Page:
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Developing good information systems is not a trivial task. As evidence, consider the number of poor systems that MIS organizations have built in the past – and that many continue to build. As someone once said: "If builders built buildings the way many developers build software, the first woodpecker to come along would destroy civilization."

We created the Warnier/Orr Data Structured Systems Development Methodology so that developers could build better systems. The technique is based on only a few simple principles of design that are very easy to learn and to apply. The Warnier/Orr Systems and Database Design phase offers methods to systematically create industrial–grade information systems. It is a data-oriented approach that captures and stores all (and only) the data required for systems results. Using this powerful method your development team will improve their performance and control systems results more effectively. The method can also extend the lifetime of your systems and databases, cut maintenance costs dramatically, and reduce development overhead. And perhaps best of all, any of the more popular CASE tools can automate the documentation created by the method.

This three-day intensive workshop is illustrated with many examples, exercises, and case studies that give the student “hands-on” experience with systems and database design issues. The data-oriented approach used by the method develops the data design before the procedures. This utilizes the work of Warnier, M.A. Jackson, and Orr that demonstrated that program structures can be derived directly from the structure of the data being processed. By studying systems from their output back to their inventory (their database) and then back to their raw inputs, the method guarantees that only minimal systems are built. Employing an advanced form of data normalization, the method develops a logical model of the data that can be implemented in any database management system. The update analysis done as a part of input design ensures that not only is the correct kind of data kept by the system, but that the data remains correct and consistent with the real world.


 Who Should Attend

 Requirements analysts, systems developers, systems analysts, programmer analysts, and interested project managers and project leaders


  Course Length

Three days divided into 6 segments of 3 hours each, with lunch and coffee breaks.

Course Outline

1. Introduction
2. Background
     A. Traditional Methods                         
     B. Evolution of Structured Methods
     C. Evolution of Automated Methods
3. Fundamental Concepts
     A. Development Principles                    
        1. Output Oriented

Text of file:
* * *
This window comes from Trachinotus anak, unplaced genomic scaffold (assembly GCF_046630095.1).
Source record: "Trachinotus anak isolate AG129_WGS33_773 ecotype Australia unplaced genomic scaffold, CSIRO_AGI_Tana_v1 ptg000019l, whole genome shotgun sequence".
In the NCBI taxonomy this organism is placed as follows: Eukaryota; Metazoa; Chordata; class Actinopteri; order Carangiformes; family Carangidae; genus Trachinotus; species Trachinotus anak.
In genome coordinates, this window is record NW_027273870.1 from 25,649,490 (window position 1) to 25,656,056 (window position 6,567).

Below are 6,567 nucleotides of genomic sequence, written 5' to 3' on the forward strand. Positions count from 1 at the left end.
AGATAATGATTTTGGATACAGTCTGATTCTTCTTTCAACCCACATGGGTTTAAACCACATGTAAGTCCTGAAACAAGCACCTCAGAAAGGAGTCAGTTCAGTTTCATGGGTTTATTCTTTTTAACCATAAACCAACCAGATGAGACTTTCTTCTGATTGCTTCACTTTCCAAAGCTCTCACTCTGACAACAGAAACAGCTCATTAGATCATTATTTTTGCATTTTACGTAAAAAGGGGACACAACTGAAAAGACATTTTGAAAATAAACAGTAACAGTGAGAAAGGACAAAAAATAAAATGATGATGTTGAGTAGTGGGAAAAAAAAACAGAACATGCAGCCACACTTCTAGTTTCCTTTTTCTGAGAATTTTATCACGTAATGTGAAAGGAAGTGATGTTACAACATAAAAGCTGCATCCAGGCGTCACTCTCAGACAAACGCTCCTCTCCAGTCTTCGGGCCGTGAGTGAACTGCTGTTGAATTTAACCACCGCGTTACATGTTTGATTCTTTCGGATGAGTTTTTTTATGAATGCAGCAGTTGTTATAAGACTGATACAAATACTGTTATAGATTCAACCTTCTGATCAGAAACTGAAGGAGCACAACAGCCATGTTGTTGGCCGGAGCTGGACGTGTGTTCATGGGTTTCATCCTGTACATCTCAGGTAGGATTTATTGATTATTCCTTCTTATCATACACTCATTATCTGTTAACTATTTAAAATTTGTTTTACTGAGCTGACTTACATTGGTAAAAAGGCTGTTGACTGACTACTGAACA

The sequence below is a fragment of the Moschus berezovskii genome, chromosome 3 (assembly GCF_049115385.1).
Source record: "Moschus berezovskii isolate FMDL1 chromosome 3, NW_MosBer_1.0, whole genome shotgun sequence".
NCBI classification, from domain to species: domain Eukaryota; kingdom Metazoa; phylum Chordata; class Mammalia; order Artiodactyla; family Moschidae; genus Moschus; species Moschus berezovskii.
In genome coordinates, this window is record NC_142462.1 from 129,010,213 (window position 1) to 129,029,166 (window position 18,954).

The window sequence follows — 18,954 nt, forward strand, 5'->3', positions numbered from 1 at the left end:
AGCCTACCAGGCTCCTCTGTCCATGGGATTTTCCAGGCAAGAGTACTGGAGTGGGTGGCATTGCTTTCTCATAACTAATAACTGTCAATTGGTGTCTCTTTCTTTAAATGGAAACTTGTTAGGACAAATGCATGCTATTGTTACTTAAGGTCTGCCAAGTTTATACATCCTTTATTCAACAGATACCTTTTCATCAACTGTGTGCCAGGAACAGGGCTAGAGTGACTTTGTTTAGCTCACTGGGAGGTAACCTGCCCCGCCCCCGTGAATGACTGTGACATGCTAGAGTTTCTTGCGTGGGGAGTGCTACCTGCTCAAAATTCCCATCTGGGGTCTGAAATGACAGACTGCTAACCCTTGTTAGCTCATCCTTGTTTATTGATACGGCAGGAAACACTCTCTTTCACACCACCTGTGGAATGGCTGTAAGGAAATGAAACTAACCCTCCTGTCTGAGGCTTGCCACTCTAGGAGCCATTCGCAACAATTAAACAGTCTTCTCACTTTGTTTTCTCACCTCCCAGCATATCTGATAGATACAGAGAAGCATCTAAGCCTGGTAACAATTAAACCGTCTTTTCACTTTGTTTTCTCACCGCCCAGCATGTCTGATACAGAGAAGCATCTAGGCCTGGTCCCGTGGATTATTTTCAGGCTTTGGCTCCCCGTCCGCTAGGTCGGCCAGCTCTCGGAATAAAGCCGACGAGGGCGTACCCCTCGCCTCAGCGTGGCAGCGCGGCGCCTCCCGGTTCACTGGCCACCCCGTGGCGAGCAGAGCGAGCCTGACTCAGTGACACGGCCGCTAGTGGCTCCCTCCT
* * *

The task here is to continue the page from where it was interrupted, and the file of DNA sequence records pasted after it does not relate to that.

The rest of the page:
2. Logical Before Physical   
        3. Data Structured   
     B. Terminology                                            
        1. Sets, Subsets, and Mappings
     C. Objectives                                                
        1. Breaking Big Problems Apart
4. Tools
     A. Warnier/Orr Diagrams                      
        1. Hierarchy             
        2. Sequence              
        3. Repetition            
        4. Alternation          
     B. Structure                                               
         1. Overview              
         2. Data Structures  
5. Methodology
     A. Introduction                                       
         1. Development Lifecycle
         2. The Systems Model 
     B. Requirements Definition                 
         1. Logical Requirements
         2. Physical Requirements
     C. Design                                                      
         1. Logical Design       
               a. Logical Data Design
               b. Logical Process Design
         2. Physical Design     
               a. Physical Data Design
               b. Physical Process Design
     D. Build/Test                                            
         1. Construction Objectives
         2. Developing Test Plans  
6. Case Study
7. Conclusion
     A. Getting Started                                
     B. Critical Success Factors                



Other courses available on the  

Warnier/Orr Data Structured Systems Development Methodology 

End - User Requirements Definition

Data Structured Program Design

Data Structured Software Maintenance

These classes are available for presentation in an in-house format; they may be offered as a public course if there is sufficient interest in a particular geographic area. For availability and pricing, please call us at   785 . 228 .1200.


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  The Ken Orr Institute  

 5883 S.W. 29th St., Suite 101, Topeka, KS 66614

Phone: 785.228.1200 Fax: 785.228.1201
Email: webmaster@kenorrinst.com